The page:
lsblk | grep SWAP. The output will look something like this.
/dev/sdb6: UUID="2ae674d7-6b75-4680-93c5-6d11c7bfb9b3" TYPE="swsuspend" PARTLABEL="swap" PARTUUID="ab9cf927-6daa-4b7a-a548-2c0a7de0dcec"
The most important thing you need to note is the UUID of the partition. Save
2ae674d7-6b75-4680-93c5-6d11c7bfb9b3 part elsewhere as we will use it in the next section.
Note : File-based swap still works with hibernation, but it’s not really stable and can suffer from disk fragmentation.
If you don’t know how to create a swap partition, check out this tutorial.
Enable Ubuntu Hibernate
Using Hibernate inside Ubuntu Linux requires installing a package. It includes a set of scripts to handle system suspend and resume, includes Hibernate.
pm-utils package can be obtained by running the terminal window. You can open the terminal window by pressing Ctrl + Alt + T.
After you open the terminal window, you can use apt-get to install
sudo apt-get install pm-utils
Hibernate is available once the
pm-utils package has been installed on your Ubuntu computer. To check this out, go to the terminal and type the following command.
Note : A root account or sudo access is required to access the Hibernate function. It won’t work and may cause serious problems if you try to run it without root access!
Set up resume point with GRUB and initramfs
By now the swap space has been created, we can now tell the kernel where to "resume" system state.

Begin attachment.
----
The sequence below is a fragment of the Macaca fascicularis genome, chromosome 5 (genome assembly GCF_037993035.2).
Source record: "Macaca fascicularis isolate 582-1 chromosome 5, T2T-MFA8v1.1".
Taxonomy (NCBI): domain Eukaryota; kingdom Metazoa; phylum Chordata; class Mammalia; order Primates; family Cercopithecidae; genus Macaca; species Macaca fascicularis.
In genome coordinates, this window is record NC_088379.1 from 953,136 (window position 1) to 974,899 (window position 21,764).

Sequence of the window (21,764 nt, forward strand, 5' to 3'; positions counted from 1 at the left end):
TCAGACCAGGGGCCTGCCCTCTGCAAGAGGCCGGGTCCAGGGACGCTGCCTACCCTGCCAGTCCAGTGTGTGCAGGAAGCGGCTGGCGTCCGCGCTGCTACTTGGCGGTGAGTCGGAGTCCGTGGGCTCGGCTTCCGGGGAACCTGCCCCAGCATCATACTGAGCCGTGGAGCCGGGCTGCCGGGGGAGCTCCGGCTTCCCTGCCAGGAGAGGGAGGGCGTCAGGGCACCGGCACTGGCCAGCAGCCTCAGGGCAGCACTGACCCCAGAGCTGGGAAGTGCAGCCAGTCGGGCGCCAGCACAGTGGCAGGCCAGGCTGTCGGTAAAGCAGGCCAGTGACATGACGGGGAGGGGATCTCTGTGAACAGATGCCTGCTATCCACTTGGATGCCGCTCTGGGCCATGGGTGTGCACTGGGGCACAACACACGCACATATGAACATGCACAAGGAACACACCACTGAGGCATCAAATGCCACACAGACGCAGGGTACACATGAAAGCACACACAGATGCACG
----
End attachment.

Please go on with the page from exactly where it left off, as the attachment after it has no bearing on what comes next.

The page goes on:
We must first update our GRUB configuration.
sudo nano /etc/default/grub in a terminal and look for
GRUB_CMDLINE_LINUX_DEFAULT variable. This is the list of kernel parameters that are passed on boot. Most likely, it will be set to
You are going to add
GRUB_CMDLINE_LINUX_DEFAULT. Remember to replace the UUID with our own value.
Update grub to for the changes to take effect by running
We’re also going to need to regenerate the
initramfs and provide it the resume parameter:
# write the resume UUID (replace this with your UUID) echo RESUME=UUID=2ae674d7-6b75-4680-93c5-6d11c7bfb9b2 | sudo tee /etc/initramfs-tools/conf.d/resume # Refresh initramfs sudo update-initramfs -c -k all
Add Hibernate shortcut to Ubuntu
pm-utils installed, you can now put your computer into hibernation mode. There is, however, no way to use it other than running
pm-utils via the terminal. Normal users will find this inconvenient.
It would be a good idea to include a "Hibernate" button or shortcut if you regularly use this feature.
First you need to edit
com.ubuntu.desktop.pkla file by running the following command
sudo nano /var/lib/polkit-1/localauthority/10-vendor.d/com.ubuntu.desktop.pkla
Copy and paste the below lines to the file and save it.
[Re-enable hibernate by default in upower] Identity=unix-user:* Action=org.freedesktop.upower.hibernate ResultActive=yes [Re-enable hibernate by default in logind] Identity=unix-user:* Action=org.freedesktop.login1.hibernate ResultActive=yes
Next, Log out or Restart your system and you’ve done.
After you login, you’ll see Hibernate option in your system Menu above in the tray.